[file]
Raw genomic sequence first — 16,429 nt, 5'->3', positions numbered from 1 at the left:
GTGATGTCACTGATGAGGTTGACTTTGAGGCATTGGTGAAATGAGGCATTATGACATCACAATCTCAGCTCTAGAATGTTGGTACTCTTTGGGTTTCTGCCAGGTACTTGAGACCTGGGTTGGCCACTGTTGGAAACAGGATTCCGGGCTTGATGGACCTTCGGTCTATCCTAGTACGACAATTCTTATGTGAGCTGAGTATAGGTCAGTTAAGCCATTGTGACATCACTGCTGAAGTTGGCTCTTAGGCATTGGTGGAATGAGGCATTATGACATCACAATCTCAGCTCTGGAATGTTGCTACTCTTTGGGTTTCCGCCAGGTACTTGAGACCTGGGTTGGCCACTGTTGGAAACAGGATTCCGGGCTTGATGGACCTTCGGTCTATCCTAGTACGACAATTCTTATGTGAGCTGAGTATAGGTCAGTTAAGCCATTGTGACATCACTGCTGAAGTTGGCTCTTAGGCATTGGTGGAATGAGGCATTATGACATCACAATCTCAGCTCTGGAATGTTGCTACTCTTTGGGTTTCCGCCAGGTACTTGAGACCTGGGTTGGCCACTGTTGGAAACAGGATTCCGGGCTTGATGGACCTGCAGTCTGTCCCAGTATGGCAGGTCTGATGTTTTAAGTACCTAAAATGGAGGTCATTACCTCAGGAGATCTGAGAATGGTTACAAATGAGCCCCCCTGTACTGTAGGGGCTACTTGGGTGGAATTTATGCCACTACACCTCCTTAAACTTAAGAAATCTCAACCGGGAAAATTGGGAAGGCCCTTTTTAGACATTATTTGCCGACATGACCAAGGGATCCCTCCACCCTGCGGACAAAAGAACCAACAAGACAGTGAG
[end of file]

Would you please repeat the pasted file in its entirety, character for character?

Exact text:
Raw genomic sequence first — 16,429 nt, 5'->3', positions numbered from 1 at the left:
GTGATGTCACTGATGAGGTTGACTTTGAGGCATTGGTGAAATGAGGCATTATGACATCACAATCTCAGCTCTAGAATGTTGGTACTCTTTGGGTTTCTGCCAGGTACTTGAGACCTGGGTTGGCCACTGTTGGAAACAGGATTCCGGGCTTGATGGACCTTCGGTCTATCCTAGTACGACAATTCTTATGTGAGCTGAGTATAGGTCAGTTAAGCCATTGTGACATCACTGCTGAAGTTGGCTCTTAGGCATTGGTGGAATGAGGCATTATGACATCACAATCTCAGCTCTGGAATGTTGCTACTCTTTGGGTTTCCGCCAGGTACTTGAGACCTGGGTTGGCCACTGTTGGAAACAGGATTCCGGGCTTGATGGACCTTCGGTCTATCCTAGTACGACAATTCTTATGTGAGCTGAGTATAGGTCAGTTAAGCCATTGTGACATCACTGCTGAAGTTGGCTCTTAGGCATTGGTGGAATGAGGCATTATGACATCACAATCTCAGCTCTGGAATGTTGCTACTCTTTGGGTTTCCGCCAGGTACTTGAGACCTGGGTTGGCCACTGTTGGAAACAGGATTCCGGGCTTGATGGACCTGCAGTCTGTCCCAGTATGGCAGGTCTGATGTTTTAAGTACCTAAAATGGAGGTCATTACCTCAGGAGATCTGAGAATGGTTACAAATGAGCCCCCCTGTACTGTAGGGGCTACTTGGGTGGAATTTATGCCACTACACCTCCTTAAACTTAAGAAATCTCAACCGGGAAAATTGGGAAGGCCCTTTTTAGACATTATTTGCCGACATGACCAAGGGATCCCTCCACCCTGCGGACAAAAGAACCAACAAGACAGTGAG